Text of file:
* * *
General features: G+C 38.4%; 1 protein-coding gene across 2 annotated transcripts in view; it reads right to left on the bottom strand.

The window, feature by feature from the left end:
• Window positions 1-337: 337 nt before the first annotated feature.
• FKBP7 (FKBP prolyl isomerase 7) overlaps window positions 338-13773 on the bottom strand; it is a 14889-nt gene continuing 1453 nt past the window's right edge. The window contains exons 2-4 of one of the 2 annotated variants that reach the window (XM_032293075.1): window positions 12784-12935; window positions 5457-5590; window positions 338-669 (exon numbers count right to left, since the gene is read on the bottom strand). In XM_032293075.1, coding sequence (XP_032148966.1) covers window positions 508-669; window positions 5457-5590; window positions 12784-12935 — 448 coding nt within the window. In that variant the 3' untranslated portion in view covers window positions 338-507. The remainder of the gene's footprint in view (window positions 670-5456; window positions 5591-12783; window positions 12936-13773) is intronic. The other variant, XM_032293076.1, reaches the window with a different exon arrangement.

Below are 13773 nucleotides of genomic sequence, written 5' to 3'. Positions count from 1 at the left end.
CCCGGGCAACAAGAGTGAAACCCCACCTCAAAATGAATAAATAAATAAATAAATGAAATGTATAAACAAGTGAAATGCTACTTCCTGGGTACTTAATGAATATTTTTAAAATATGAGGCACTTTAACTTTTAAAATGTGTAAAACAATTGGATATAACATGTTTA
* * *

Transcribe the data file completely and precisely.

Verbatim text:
General features: G+C 38.4%; 1 protein-coding gene across 2 annotated transcripts in view; it reads right to left on the bottom strand.

The window, feature by feature from the left end:
• Window positions 1-337: 337 nt before the first annotated feature.
• FKBP7 (FKBP prolyl isomerase 7) overlaps window positions 338-13773 on the bottom strand; it is a 14889-nt gene continuing 1453 nt past the window's right edge. The window contains exons 2-4 of one of the 2 annotated variants that reach the window (XM_032293075.1): window positions 12784-12935; window positions 5457-5590; window positions 338-669 (exon numbers count right to left, since the gene is read on the bottom strand). In XM_032293075.1, coding sequence (XP_032148966.1) covers window positions 508-669; window positions 5457-5590; window positions 12784-12935 — 448 coding nt within the window. In that variant the 3' untranslated portion in view covers window positions 338-507. The remainder of the gene's footprint in view (window positions 670-5456; window positions 5591-12783; window positions 12936-13773) is intronic. The other variant, XM_032293076.1, reaches the window with a different exon arrangement.

Below are 13773 nucleotides of genomic sequence, written 5' to 3'. Positions count from 1 at the left end.
CCCGGGCAACAAGAGTGAAACCCCACCTCAAAATGAATAAATAAATAAATAAATGAAATGTATAAACAAGTGAAATGCTACTTCCTGGGTACTTAATGAATATTTTTAAAATATGAGGCACTTTAACTTTTAAAATGTGTAAAACAATTGGATATAACATGTTTA